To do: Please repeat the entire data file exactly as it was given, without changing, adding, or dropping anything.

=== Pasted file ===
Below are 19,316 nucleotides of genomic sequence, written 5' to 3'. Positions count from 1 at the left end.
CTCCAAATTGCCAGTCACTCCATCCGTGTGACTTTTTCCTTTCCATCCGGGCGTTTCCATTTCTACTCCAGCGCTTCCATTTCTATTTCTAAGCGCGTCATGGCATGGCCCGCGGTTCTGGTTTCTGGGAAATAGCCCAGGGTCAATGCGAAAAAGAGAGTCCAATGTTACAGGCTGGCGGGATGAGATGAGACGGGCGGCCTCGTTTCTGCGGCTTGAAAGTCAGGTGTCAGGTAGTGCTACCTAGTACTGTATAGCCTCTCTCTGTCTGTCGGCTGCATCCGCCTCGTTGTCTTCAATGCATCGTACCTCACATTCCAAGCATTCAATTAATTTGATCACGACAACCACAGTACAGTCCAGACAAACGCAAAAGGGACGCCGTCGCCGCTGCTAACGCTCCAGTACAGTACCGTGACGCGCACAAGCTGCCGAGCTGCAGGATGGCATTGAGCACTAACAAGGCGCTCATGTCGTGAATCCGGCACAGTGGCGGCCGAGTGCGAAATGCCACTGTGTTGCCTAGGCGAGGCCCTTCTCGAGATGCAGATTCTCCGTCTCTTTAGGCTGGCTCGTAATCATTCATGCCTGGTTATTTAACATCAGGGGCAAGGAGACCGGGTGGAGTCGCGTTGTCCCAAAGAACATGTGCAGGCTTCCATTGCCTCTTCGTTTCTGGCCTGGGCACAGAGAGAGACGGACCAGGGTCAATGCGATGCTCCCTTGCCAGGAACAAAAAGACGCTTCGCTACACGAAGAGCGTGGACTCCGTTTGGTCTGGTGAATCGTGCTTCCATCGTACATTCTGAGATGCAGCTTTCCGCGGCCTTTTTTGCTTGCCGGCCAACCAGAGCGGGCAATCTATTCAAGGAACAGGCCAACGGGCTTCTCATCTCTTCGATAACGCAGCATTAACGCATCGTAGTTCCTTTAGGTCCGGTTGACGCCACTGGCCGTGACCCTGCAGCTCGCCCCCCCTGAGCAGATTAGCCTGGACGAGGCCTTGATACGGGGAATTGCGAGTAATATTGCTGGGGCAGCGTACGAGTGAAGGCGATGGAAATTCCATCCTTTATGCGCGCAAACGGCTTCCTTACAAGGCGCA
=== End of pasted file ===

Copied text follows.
Below are 19,316 nucleotides of genomic sequence, written 5' to 3'. Positions count from 1 at the left end.
CTCCAAATTGCCAGTCACTCCATCCGTGTGACTTTTTCCTTTCCATCCGGGCGTTTCCATTTCTACTCCAGCGCTTCCATTTCTATTTCTAAGCGCGTCATGGCATGGCCCGCGGTTCTGGTTTCTGGGAAATAGCCCAGGGTCAATGCGAAAAAGAGAGTCCAATGTTACAGGCTGGCGGGATGAGATGAGACGGGCGGCCTCGTTTCTGCGGCTTGAAAGTCAGGTGTCAGGTAGTGCTACCTAGTACTGTATAGCCTCTCTCTGTCTGTCGGCTGCATCCGCCTCGTTGTCTTCAATGCATCGTACCTCACATTCCAAGCATTCAATTAATTTGATCACGACAACCACAGTACAGTCCAGACAAACGCAAAAGGGACGCCGTCGCCGCTGCTAACGCTCCAGTACAGTACCGTGACGCGCACAAGCTGCCGAGCTGCAGGATGGCATTGAGCACTAACAAGGCGCTCATGTCGTGAATCCGGCACAGTGGCGGCCGAGTGCGAAATGCCACTGTGTTGCCTAGGCGAGGCCCTTCTCGAGATGCAGATTCTCCGTCTCTTTAGGCTGGCTCGTAATCATTCATGCCTGGTTATTTAACATCAGGGGCAAGGAGACCGGGTGGAGTCGCGTTGTCCCAAAGAACATGTGCAGGCTTCCATTGCCTCTTCGTTTCTGGCCTGGGCACAGAGAGAGACGGACCAGGGTCAATGCGATGCTCCCTTGCCAGGAACAAAAAGACGCTTCGCTACACGAAGAGCGTGGACTCCGTTTGGTCTGGTGAATCGTGCTTCCATCGTACATTCTGAGATGCAGCTTTCCGCGGCCTTTTTTGCTTGCCGGCCAACCAGAGCGGGCAATCTATTCAAGGAACAGGCCAACGGGCTTCTCATCTCTTCGATAACGCAGCATTAACGCATCGTAGTTCCTTTAGGTCCGGTTGACGCCACTGGCCGTGACCCTGCAGCTCGCCCCCCCTGAGCAGATTAGCCTGGACGAGGCCTTGATACGGGGAATTGCGAGTAATATTGCTGGGGCAGCGTACGAGTGAAGGCGATGGAAATTCCATCCTTTATGCGCGCAAACGGCTTCCTTACAAGGCGCA